I recently read Boakye Glover’s The Justice, a Ghanaian political thriller. It was a definite page turner, fraught with action, suspense and action, courtesy of Caleb Osei, the novel’s hero and ‘blowman’. The book – the central theme of which was the love of God, country and family – was released during an interesting time in Ghana’s history, for 2013 was the first time any election results had been challenged in court in the country’s fledgling democratic history. In the aftermath there was no bloodshed, no rioting in the streets; none of that stuff CNN sends planeloads of khaki clad journalists to cover with somber prose and patronizing glances for the camera. The results were released and life went about as usual. Ghanaians had proven to the world, and more importantly to Africa, that we are matured in approach to governance and democracy.
But I wonder if we could take it several steps further?
With every passing year, I hear of more and more Ghanaians giving up their ‘spoils’ of toil in the West to re-emigrate back home. Many have declared the American Dream as dead, which I am wholeheartedly inclined to agree with. The pursuit of the American Dream is financed by crushing American Debt, which can take an entire generation to climb out of. Thirteen years after receiving my BA, I STILL owe thousands of dollars in student loans. There is roughly between $902 billion and $1 trillion in total outstanding student loan debt in the US today. It’s estimated that the average person owes $26,000 (not including interest) on their loans, which is a daunting amount stretched over 20 or so years. Most Americans barely recover, and the middle class is gradually but progressively shrinking. All the same, Americans hold tenacious hope and love for their country – an affection which is renowned throughout the world. It’s demonstrated in everything Americans do: from the way civil government is run, to the way they treat the environment and to how they celebrate their heroes. I’m not saying America is perfect… not by any means. But I doubt any other country can boast a citizenry that LOVES its country as much as an American.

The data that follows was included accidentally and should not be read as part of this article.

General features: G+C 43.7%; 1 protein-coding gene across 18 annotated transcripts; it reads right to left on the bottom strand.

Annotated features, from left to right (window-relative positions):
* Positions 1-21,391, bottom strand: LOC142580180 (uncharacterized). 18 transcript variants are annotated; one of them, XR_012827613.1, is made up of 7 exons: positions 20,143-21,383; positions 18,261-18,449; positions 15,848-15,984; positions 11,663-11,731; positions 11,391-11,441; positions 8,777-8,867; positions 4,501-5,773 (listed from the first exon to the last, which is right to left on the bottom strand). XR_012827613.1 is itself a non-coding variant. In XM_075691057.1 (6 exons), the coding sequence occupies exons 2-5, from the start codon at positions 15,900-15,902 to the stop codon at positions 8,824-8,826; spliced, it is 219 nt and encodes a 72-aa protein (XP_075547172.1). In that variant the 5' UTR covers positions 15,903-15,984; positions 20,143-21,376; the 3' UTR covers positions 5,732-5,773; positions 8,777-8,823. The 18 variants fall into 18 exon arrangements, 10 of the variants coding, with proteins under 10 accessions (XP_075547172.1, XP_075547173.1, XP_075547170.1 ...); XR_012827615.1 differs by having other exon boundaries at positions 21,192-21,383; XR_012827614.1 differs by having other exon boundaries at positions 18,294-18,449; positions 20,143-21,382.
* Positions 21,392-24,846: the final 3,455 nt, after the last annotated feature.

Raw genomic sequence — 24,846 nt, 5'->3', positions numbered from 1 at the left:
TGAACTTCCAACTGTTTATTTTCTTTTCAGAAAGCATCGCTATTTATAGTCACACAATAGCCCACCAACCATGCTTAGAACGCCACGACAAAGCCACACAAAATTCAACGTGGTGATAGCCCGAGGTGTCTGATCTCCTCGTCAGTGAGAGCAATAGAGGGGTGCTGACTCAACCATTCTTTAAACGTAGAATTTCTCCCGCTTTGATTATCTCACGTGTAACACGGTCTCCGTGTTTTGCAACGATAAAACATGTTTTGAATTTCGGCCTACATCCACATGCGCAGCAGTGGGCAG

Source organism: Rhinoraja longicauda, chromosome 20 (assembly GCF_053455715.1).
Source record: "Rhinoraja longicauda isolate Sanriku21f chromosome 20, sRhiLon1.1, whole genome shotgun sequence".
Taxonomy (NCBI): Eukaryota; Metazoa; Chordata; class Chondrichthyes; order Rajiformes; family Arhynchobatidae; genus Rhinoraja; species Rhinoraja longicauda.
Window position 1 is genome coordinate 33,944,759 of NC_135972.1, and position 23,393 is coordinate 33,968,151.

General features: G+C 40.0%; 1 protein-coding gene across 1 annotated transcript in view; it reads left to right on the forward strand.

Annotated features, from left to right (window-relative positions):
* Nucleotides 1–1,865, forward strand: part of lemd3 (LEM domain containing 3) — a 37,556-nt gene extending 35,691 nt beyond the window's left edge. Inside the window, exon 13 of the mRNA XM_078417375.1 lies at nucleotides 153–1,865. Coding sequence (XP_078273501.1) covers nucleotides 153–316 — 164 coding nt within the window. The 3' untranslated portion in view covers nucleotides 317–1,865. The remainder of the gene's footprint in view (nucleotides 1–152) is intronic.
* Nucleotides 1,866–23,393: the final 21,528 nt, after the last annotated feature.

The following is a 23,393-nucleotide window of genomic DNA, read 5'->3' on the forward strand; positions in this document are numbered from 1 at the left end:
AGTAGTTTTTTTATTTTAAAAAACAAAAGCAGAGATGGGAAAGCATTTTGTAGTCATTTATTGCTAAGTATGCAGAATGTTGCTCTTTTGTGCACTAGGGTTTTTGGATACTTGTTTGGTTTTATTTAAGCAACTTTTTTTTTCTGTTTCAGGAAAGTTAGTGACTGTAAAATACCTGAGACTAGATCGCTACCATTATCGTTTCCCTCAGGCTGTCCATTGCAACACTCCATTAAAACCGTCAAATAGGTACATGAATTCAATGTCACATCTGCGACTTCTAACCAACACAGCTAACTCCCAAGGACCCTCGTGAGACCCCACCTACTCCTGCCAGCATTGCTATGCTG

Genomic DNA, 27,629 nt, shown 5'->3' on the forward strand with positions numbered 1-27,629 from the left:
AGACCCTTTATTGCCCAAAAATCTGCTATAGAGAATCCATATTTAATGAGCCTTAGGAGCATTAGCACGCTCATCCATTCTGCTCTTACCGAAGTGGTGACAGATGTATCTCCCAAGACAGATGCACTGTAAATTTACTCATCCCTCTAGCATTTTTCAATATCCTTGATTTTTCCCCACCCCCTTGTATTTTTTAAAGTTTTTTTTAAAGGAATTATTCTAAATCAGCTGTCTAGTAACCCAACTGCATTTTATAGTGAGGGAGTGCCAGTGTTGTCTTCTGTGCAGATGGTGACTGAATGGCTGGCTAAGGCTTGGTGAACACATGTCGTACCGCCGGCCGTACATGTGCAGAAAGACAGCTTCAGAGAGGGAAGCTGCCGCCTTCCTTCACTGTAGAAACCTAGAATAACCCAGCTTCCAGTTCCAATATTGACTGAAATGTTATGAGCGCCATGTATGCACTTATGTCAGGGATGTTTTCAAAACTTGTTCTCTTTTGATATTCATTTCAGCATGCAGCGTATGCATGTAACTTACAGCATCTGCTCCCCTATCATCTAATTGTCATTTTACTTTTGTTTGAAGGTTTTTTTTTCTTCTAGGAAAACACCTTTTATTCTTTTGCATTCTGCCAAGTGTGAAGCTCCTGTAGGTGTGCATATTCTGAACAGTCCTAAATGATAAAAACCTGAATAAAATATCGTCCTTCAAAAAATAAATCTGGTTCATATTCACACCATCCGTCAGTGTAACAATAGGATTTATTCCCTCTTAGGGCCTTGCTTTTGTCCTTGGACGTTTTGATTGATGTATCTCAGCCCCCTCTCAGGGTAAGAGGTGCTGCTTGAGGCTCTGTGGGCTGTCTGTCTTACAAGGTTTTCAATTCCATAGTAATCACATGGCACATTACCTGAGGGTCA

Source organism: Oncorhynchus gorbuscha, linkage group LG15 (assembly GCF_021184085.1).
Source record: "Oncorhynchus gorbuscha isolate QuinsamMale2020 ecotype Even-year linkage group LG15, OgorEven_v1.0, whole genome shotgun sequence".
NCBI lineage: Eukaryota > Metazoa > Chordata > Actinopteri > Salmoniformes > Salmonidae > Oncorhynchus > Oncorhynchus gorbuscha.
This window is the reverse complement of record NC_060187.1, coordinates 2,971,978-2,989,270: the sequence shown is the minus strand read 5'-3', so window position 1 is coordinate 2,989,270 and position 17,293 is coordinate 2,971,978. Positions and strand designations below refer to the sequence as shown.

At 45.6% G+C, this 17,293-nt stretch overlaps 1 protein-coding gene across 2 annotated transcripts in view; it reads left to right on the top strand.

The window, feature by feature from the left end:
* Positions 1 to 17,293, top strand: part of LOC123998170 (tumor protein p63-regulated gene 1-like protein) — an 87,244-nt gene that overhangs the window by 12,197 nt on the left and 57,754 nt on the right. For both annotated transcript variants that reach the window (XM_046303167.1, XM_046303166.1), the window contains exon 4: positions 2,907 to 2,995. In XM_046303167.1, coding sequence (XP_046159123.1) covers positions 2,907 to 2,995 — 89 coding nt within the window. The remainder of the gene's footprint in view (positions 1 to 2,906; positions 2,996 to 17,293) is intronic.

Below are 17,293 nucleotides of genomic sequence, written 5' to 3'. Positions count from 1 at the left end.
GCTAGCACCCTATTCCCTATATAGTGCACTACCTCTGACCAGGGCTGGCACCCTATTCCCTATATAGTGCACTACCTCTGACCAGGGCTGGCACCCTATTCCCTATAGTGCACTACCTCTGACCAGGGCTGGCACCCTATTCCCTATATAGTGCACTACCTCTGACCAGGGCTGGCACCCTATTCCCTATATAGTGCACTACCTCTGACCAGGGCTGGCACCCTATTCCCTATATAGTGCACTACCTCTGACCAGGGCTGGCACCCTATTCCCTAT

I long to see Ghanaians develop such a love for their country and heritage.
We often refer to Ghana as a Mother, assigning the country a feminine identity. If Ghana were an actual physical breathing woman, with thick thighs and ample breasts and full hair (you know, a proper woman) would we continue to treat her the way we do if we loved her? Would we dump trash on her, urinate on her whenever the feeling to ease ourselves came upon us and choke her with pollution? And when she wept, would her infuse her tears with petroleum waste and raw sewage? Would we reward her fealty to us by robbing her blind? Wouldn’t other men (or women) look at us with disgust and ask us why we were treating such a beautiful woman with so much promise and potential in this derogatory manner?
In real life, do you abuse someone you claim to love? Of course not.
Why should a Chinese man or an Irish man have more love for Ghana than a Ghanaian? Is she not for us? Of course she is.